Enmeshed is a reference to families in which members are overly concerned and overly involved in each other’s lives, where boundaries are highly permeable.

In the psychology context, "enmeshed" refers to a relationship dynamic in which the boundaries between individuals are blurred, and there is a lack of differentiation between one's own thoughts, feelings, and behaviors and those of the other person. Enmeshed relationships can be characterized by a high degree of emotional intensity, a strong sense of loyalty or obligation, and difficulty in setting boundaries. Here are some examples of enmeshed relationships:

  1. Parent-child relationships: An enmeshed parent-child relationship may involve a parent who is overly involved in their child's life and has difficulty allowing the child to develop their own sense of identity and autonomy. The child may feel obligated to meet the parent's needs and may struggle to set boundaries.

  2. Romantic relationships: An enmeshed romantic relationship may involve a couple who is overly dependent on each other for emotional support and has difficulty functioning independently. There may be a lack of individual identity, and one partner may feel responsible for meeting the other's emotional needs.

  3. Friendships: An enmeshed friendship may involve friends who are overly involved in each other's lives and have difficulty setting boundaries. They may have a strong sense of obligation to each other and may struggle to maintain their own individual interests and relationships outside of the friendship.

  4. Sibling relationships: Enmeshed sibling relationships may involve siblings who are overly involved in each other's lives and have difficulty differentiating their own needs from those of their siblings. This can lead to sibling rivalry, resentment, and a lack of individual identity.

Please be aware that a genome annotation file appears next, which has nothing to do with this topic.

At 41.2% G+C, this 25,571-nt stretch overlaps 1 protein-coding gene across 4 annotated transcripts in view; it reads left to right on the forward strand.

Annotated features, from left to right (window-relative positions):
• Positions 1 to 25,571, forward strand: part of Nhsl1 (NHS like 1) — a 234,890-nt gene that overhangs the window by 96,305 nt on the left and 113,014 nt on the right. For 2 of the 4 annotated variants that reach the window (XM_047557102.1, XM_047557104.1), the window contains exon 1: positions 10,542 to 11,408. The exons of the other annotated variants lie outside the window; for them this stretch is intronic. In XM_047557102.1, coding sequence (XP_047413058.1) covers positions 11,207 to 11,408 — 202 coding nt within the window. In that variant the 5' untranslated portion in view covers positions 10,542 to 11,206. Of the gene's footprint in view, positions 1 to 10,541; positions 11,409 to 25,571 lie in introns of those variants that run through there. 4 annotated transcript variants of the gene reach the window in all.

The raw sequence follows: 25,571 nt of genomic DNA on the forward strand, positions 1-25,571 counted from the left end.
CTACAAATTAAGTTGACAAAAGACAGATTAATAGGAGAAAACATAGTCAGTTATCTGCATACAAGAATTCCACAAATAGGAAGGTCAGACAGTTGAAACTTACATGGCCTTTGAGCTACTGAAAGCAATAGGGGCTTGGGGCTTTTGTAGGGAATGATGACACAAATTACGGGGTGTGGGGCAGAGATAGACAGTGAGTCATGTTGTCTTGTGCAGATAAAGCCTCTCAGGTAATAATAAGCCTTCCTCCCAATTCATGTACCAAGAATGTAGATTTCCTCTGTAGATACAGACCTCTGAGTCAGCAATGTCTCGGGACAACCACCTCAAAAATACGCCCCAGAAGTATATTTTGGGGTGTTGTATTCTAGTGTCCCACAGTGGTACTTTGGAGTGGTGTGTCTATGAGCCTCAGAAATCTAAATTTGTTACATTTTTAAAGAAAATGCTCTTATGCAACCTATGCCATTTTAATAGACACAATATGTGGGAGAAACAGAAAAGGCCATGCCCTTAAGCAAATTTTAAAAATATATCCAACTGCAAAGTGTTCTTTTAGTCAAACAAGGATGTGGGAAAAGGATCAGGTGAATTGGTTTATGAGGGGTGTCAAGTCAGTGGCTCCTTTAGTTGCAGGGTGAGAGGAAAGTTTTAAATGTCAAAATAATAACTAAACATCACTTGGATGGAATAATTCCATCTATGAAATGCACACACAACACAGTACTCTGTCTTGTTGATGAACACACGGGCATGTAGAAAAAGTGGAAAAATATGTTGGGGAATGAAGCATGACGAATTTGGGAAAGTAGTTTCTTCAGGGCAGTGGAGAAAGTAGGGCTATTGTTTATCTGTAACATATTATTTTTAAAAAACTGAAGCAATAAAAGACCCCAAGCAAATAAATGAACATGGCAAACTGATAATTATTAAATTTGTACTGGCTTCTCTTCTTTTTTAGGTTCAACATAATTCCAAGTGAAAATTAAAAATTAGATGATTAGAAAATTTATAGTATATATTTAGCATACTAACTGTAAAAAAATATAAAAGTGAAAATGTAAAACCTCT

5. Work relationships: Enmeshed work relationships may involve co-workers who are overly involved in each other's work and personal lives and have difficulty setting boundaries. This can lead to a lack of professional boundaries and conflict in the workplace.

In all of these examples, enmeshed relationships can be detrimental to one's emotional well-being and can lead to feelings of suffocation, anxiety, and a lack of personal identity. It is important to recognize and address enmeshed relationships in order to promote healthy boundaries and individual autonomy.

Related Articles

Relationship at psychology-glossary.com■■■■■
In psychology, a relationship refers to the way in which two or more people or entities interact with . . . Read More
Control at psychology-glossary.com■■■■■
Control is a term which refers to physical device that allows for a human operator to interact with a . . . Read More
Peculiarity at psychology-glossary.com■■■■■
- - - - - - Peculiarity in the Psychology Context:; - Peculiarity in psychology refers to the unique . . . Read More
Scarcity at psychology-glossary.com■■■■■
In the psychology context, scarcity refers to the perception or experience of limited resources, leading . . . Read More
Density at psychology-glossary.com■■■■■
Density refers to the number of people who occupy a given space,; - In psychology, density refers to . . . Read More
Attributive relations at psychology-glossary.com■■■■■
Attributive relations refer to relations between words that indicate the attributes of a given word,such . . . Read More
Inflexibility at psychology-glossary.com■■■■■
Inflexibility in the psychology context refers to the inability to adapt to new or changing situations, . . . Read More
Brutality at psychology-glossary.com■■■■■
Brutality in the Psychology Context:; - Brutality in psychology refers to extreme and violent behavior . . . Read More
Intensity at psychology-glossary.com■■■■■
Intensity is defined as a measure of meaning or what Jung calls value or "feeling tone"; - - In psychology, . . . Read More
Families or Family systems at psychology-glossary.com■■■■
- Families or Family systems : Families or Family systems refers to an organized structure that almost . . . Read More